Worthy Coin Lost In The Crowd

Worthy Coin Lost In The Crowd
One would have to wonder what went wrong with the sales projections for a half dollar commemorative coin that honors the September 17, 1862 Battle of Antietam. Only 18,028 of the half dollars have been sold. The Battle of Antietam was one of the bloodiest battles of the Civil War. When the battle was over more than 23,00 were killed, wounded or missing.

Historian have debated much over the years exactly how important the Battle of Antietam was to the outcome of the Civil War. But there is little doubt that it has loomed large. There is little to fault in terms of the historic meaning of the battle, and there is equally little to fault with the design of this half dollar. This commemorative half dollar was designed by William Mark Simpson. The design depicts opposing generals George B. McClellan and Robert E. Lee on the obverse. On the reverse is a depiction of the Burnside Bridge, which was the center of much of the battle.

It is really hard to predict which commemorative coins will be hits and which ones will turn out to be duds. Back in 1937 at the time the Antietam half dollar was issued, there was a Gettysburg half dollar issued the previous year and it sold 26,928 pieces. If you consider other half dollars that commemorated Civil War events, there was the Stone Mountain half dollar issued in 1925, which produced sales of 1,314,709 pieces.

Of course it might not be fair to compare the Stone Mountain half dollar to the Antietam half dollar, since the Stone Mountain half dollar had apparently captured the public’s interest. Of course no one expected the Antietam half dollar to come close to beating sales of the Stone Mountain half dollar. But most would have predicted that its sales would have come close to that of the Gettysburg commemorative half dollar.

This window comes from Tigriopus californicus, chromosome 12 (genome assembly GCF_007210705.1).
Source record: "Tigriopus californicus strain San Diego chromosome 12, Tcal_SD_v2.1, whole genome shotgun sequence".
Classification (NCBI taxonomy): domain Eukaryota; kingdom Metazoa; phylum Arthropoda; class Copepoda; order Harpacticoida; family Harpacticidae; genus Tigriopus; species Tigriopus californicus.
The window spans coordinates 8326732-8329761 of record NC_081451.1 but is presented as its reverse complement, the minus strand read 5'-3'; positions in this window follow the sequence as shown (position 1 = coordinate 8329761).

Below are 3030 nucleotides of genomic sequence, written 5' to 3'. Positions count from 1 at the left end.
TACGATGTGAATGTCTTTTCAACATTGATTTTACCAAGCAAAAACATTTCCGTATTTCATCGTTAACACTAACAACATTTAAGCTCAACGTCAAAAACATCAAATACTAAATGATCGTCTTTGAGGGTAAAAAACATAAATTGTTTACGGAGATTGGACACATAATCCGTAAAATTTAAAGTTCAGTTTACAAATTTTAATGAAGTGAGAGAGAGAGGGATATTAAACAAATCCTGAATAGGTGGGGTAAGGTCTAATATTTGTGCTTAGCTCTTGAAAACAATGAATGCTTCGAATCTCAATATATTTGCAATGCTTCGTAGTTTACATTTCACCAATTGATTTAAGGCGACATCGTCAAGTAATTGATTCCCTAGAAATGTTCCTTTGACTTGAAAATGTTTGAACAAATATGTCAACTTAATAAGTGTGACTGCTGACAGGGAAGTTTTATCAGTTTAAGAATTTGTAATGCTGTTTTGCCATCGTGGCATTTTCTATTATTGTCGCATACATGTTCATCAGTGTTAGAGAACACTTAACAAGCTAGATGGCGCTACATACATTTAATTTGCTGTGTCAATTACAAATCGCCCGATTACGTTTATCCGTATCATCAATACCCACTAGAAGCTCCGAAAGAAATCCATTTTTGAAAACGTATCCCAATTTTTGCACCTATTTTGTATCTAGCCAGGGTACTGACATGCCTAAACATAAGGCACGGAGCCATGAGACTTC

The fact that 50,000 Antietam half dollar were produced suggests that officials thought that sales of an even higher number would be possible. No one really likes to over produce commemorative coins that would have to be melted down. The question remains: Why were the sales of the Antietam coins so low? One reason may have been that the Antietam half dollar did not have the dedicated sales network that existed for the Stone Mountain half dollar. Probably the major reason for the low sales was the overabundance of commemorative coins in the two years prior to the issue date of the Antietam half dollar.

This often happens to some commemorative coins if there is a bunch of other commemorative coins issued prior to its release. This is what happened to the Antietam half dollar. It just didn’t get the exposure other commemorative coins often get.

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